Who is in office as of Jan. 20, 2021, will affect tax policy. Tax policy will affect the appetite for purchasing airplanes by people in a position to buy. It will also affect the stock market, which will in turn have a direct impact on the aircraft market.
Let’s start with tax policy. Now that we know Joe Biden and Kamala Harris will be the next president and vice president of the United States, it’s prudent to plan for much of the 2017 Tax Cuts and Jobs Act, and its associated bonus depreciation clause, to be revamped or reversed. The bonus depreciation has been a real boon to aircraft buyers as it has allowed aircraft purchased for business use to be depreciated up to 100% in their first year of use. (According to this IRS.gov page, there is a limit. At least that’s how I read it. Here’s my citation. Read first paragraph: https://www.irs.gov/newsroom/new-rules-and-limitations-for-depreciation-and-expensing-under-the-tax-cuts-and-jobs-act)
How quickly the Biden administration can proceed with overhauling the tax code—and if new legislation is even possible—depends on whether it inherits a unified or a divided government. Currently, the U.S. government is divided, with the House of Representatives controlled by Democrats and the Senate controlled by Republicans.
Two runoffs in Georgia on Jan. 5 hold the key to control of the Senate. Should both Senate seats be won by Democrats, that could provide President-elect Biden the momentum to move quickly on his campaign promise of tax reform. Wall Street has already signaled that tax reform would have a negative impact on the stock market. In fact, history reveals that Wall Street has taken the biggest hit when the president and both houses of Congress and the Executive Branch are all the same party. For example, both the Great Panic of 1873 and the Great Depression started during a unified, Republican governments.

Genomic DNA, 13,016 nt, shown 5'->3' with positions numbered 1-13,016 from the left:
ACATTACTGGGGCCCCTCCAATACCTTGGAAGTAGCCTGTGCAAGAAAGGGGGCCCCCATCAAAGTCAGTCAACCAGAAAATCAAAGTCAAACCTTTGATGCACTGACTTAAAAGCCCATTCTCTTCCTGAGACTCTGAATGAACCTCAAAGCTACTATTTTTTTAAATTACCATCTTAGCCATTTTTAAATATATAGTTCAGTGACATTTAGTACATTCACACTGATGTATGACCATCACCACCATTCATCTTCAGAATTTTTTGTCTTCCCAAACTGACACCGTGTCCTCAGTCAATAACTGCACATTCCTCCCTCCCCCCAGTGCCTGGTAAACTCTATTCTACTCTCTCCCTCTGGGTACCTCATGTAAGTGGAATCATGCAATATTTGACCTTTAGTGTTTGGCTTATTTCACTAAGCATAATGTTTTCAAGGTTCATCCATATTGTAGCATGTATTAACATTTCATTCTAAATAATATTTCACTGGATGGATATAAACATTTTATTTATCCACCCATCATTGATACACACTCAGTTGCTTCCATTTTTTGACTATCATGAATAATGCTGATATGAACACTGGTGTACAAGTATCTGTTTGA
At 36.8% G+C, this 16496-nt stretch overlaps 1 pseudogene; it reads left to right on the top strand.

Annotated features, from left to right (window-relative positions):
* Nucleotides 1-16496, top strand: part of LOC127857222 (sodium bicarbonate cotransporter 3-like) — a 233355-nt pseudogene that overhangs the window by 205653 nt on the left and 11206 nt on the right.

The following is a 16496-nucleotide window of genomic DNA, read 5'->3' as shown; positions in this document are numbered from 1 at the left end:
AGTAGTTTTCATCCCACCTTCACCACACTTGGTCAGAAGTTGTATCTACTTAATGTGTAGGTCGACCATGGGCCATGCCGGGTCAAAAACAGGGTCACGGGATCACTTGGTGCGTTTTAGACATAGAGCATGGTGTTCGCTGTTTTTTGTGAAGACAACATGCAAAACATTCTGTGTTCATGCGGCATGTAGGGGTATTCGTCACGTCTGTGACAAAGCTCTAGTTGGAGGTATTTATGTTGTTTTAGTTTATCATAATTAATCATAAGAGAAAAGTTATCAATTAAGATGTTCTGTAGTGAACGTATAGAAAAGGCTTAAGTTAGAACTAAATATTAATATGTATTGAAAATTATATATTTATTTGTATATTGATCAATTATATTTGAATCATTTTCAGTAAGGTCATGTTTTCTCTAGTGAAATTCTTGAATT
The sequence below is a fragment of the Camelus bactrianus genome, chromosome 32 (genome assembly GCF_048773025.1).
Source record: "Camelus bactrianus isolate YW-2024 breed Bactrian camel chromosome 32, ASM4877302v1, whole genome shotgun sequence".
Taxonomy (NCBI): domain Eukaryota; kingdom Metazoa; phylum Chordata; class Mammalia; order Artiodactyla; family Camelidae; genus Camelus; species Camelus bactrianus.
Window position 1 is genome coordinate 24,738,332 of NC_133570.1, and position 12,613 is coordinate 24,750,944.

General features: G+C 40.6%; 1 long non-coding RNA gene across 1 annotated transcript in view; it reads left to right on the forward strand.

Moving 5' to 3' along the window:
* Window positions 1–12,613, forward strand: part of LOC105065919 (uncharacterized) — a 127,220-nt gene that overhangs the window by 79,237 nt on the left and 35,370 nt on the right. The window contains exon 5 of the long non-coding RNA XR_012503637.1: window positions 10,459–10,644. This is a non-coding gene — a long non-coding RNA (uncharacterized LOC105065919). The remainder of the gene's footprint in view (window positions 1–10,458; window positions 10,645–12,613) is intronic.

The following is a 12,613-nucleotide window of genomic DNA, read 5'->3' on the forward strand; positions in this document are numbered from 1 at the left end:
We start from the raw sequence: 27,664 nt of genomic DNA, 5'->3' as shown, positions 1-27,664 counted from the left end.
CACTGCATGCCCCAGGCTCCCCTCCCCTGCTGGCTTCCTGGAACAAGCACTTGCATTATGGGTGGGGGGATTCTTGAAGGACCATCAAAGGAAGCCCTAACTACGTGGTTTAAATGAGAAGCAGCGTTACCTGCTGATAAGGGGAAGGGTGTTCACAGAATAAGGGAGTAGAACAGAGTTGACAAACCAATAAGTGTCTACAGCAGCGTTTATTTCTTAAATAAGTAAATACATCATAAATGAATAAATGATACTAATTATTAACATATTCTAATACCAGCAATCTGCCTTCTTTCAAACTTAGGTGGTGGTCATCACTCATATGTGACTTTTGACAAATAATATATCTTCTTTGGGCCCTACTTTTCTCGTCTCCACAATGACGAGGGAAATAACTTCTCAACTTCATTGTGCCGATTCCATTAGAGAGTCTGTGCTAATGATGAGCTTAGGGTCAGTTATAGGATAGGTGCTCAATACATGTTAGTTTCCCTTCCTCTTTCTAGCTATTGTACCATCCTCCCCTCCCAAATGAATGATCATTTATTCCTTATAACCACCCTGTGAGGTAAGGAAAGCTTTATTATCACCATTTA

In other words, the best thing that could happen for the owner-flown segment of the aircraft market would be divided government under a Biden presidency. It would stall or stymie tax reform, leaving the bonus depreciation in place and thereby placating the stock market.
A rallying stock market has lately incentivized the Federal Reserve to maintain a low-interest rate posture. Low interest rates create a sort of virtuous circle. The stock market interprets low interest rates as a sign the Fed is helping to stabilize the economy rocked by pandemic-induced shutdowns. Another strong signal the federal government could send Wall Street that would boost the stock market is a large infusion of federal money in the form of a second major economic relief bill.
The Biden administration has clearly signaled its intentions to sign off on the largest possible economic stimulus bill Congress is willing to pass. Currently the Democratic proposal tops the Republican one by about 1.5 trillion dollars.
The bottom line: if in January 2021 the market is still doing well, and divided government prevails, the forecast looks pretty good. However, if in 2021 the government is unified under one party, it is safe to assume there will be some stock market retraction, at least in the short term.
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